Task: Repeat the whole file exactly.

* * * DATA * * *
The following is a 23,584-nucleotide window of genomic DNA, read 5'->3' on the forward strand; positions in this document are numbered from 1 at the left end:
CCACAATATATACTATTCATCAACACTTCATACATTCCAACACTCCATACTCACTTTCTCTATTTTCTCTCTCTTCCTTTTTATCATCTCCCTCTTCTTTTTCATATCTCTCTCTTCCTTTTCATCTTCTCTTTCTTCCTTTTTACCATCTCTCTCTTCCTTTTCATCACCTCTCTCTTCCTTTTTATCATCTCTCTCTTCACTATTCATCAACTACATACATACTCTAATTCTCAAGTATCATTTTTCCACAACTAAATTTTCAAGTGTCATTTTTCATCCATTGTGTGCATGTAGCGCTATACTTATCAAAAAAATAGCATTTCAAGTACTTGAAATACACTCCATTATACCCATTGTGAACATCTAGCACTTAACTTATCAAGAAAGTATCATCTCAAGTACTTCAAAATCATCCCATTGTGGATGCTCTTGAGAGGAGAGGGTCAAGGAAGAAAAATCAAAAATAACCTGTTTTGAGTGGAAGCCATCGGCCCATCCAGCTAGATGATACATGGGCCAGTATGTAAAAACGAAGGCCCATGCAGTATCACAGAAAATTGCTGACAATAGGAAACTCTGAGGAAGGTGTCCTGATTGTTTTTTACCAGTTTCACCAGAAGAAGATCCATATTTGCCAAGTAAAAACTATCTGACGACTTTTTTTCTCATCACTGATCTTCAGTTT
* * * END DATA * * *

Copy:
The following is a 23,584-nucleotide window of genomic DNA, read 5'->3' on the forward strand; positions in this document are numbered from 1 at the left end:
CCACAATATATACTATTCATCAACACTTCATACATTCCAACACTCCATACTCACTTTCTCTATTTTCTCTCTCTTCCTTTTTATCATCTCCCTCTTCTTTTTCATATCTCTCTCTTCCTTTTCATCTTCTCTTTCTTCCTTTTTACCATCTCTCTCTTCCTTTTCATCACCTCTCTCTTCCTTTTTATCATCTCTCTCTTCACTATTCATCAACTACATACATACTCTAATTCTCAAGTATCATTTTTCCACAACTAAATTTTCAAGTGTCATTTTTCATCCATTGTGTGCATGTAGCGCTATACTTATCAAAAAAATAGCATTTCAAGTACTTGAAATACACTCCATTATACCCATTGTGAACATCTAGCACTTAACTTATCAAGAAAGTATCATCTCAAGTACTTCAAAATCATCCCATTGTGGATGCTCTTGAGAGGAGAGGGTCAAGGAAGAAAAATCAAAAATAACCTGTTTTGAGTGGAAGCCATCGGCCCATCCAGCTAGATGATACATGGGCCAGTATGTAAAAACGAAGGCCCATGCAGTATCACAGAAAATTGCTGACAATAGGAAACTCTGAGGAAGGTGTCCTGATTGTTTTTTACCAGTTTCACCAGAAGAAGATCCATATTTGCCAAGTAAAAACTATCTGACGACTTTTTTTCTCATCACTGATCTTCAGTTT